Few Americans would question the need to enact speedy reforms to prevent the national foreclosure crisis from cascading into catastrophe, but in their haste to pass the Helping Families Save Their Homes In Bankruptcy Act, congressional leaders have overlooked a detail that will make the credit markets much, much worse unless it is quickly corrected.
The main purpose of the Helping Families bill, whose principal sponsor is Rep. John Conyers, D-Mich., is to empower federal bankruptcy judges to restructure the terms of home mortgages just as they already do with most other forms of insolvent borrowers’ consumer credit. Buried in the bill, however, is another provision that, unlike the so-called “cramdown” provision, has gotten virtually no media attention. This stealth provision states that lenders will not be able to enforce claims in bankruptcy for home mortgage loans that are “subject to a remedy for rescission under the Truth in Lending Act.”
What’s so bad about that? For starters, when Congress enacted Tila in the late 1960s, it had in mind a carefully balanced remedy for violations that are often quite technical.
When lenders failed to make the disclosures specified in the statute, the borrower could rescind the loan by tendering back the full principal amount of the loan, less any interest and fee amounts. The potential loss of interest and fees was thought to be an appropriate incentive for lenders to comply with the law’s disclosure requirements.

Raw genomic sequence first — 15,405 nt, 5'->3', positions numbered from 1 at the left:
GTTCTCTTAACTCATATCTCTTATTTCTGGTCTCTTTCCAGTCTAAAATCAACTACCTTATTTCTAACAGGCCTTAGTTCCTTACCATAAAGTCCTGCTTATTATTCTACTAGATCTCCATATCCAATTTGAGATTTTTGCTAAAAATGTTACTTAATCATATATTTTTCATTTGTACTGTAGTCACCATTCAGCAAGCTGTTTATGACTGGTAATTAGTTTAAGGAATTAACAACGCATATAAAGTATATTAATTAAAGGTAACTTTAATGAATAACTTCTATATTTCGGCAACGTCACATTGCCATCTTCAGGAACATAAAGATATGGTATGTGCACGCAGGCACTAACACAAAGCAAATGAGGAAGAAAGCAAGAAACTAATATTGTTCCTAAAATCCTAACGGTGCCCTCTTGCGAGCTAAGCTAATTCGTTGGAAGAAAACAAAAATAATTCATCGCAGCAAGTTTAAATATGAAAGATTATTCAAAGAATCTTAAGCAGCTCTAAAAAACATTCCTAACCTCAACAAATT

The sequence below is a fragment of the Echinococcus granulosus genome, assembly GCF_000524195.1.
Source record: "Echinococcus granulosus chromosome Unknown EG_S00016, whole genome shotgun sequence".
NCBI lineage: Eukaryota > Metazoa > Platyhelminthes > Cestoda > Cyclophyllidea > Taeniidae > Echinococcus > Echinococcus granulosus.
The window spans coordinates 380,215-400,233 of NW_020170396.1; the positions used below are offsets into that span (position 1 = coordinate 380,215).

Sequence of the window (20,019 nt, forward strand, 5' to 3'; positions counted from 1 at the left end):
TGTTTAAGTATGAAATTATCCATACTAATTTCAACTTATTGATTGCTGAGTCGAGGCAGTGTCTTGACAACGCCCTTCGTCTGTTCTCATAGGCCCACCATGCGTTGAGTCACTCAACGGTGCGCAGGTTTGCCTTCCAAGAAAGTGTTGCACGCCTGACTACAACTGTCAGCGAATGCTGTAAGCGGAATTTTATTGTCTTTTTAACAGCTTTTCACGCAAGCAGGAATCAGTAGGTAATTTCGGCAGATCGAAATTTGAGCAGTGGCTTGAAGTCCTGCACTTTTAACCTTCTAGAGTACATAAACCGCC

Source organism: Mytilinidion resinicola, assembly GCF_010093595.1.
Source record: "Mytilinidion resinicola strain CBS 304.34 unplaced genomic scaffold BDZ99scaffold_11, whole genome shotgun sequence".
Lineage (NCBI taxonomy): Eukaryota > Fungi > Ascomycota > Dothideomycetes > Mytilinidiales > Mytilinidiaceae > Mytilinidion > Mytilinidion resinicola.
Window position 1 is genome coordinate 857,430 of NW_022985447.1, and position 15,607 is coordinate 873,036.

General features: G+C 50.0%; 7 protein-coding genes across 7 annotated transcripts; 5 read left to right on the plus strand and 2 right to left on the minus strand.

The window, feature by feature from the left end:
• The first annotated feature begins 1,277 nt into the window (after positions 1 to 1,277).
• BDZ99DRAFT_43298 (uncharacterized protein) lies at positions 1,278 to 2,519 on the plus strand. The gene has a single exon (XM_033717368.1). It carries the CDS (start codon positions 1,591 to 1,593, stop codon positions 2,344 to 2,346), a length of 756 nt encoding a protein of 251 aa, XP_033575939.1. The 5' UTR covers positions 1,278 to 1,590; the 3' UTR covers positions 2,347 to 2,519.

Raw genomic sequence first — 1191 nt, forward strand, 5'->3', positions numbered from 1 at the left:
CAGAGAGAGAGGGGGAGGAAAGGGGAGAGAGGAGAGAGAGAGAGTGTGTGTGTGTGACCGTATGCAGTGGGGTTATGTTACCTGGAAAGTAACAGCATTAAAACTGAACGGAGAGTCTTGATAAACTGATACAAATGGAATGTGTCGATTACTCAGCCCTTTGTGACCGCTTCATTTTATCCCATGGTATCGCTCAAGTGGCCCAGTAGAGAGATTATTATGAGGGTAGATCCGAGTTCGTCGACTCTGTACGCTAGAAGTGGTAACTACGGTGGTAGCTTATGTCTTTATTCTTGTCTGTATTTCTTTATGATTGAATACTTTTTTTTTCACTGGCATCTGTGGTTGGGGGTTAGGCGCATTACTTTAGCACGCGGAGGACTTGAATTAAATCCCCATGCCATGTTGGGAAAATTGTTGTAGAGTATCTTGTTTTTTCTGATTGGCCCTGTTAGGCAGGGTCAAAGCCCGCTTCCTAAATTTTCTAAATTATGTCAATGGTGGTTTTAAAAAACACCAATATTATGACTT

As currently proposed, the new “Helping Families” bill would throw Tila’s balanced remedy out the window and let a borrower who can prove a technical Tila violation walk away not only from his interest and fee payments but also from the principal.
That’s right: Under Section 506(d) of the Bankruptcy Code, any loan that previously would merely have been subject to rescission under Tila — meaning that the borrower would have been entitled to avoid interest and fees but still obliged to repay principal — would now be void. The borrower could keep his house and walk away debt-free.
Lest the voting public think this remedy imposes some measure of cosmic justice on an industry that has had its share of criticism lately, consider the picayune circumstances in which loans have been ordered rescinded under Tila. For example, if a lender commits the crime of giving the borrower only one copy of a Notice of Right to Rescind, instead of the required two copies, the borrower is entitled to rescind the loan at any time within three years of the loan’s origination. So, too (at least in the view of most courts), if the lender tells a borrower that he may rescind within three days but fails to specify what date that is. Or (in some courts) provides the required disclosure information on a form other than the exact form dictated by the Federal Reserve Board.
No one should minimize these violations; Tila was enacted to protect the rights of the “least sophisticated consumer,” as many courts have put the point. But it is one thing to put lenders at risk of losing their interest and fees for a violation and quite another to wipe out their principal.
At a time when most people agree that more credit, not less, is needed to stimulate the economy, a provision that threatens the ability of creditors to recoup even their principal investments is a giant leap in the wrong direction. Creating incentives for enterprising plaintiffs’ attorneys to bring every Tila claim in federal bankruptcy court in order to capitalize on the new “wipeout” remedy is not a good idea either.
The details of the cramdown bill matter, and this detail must be fixed right away.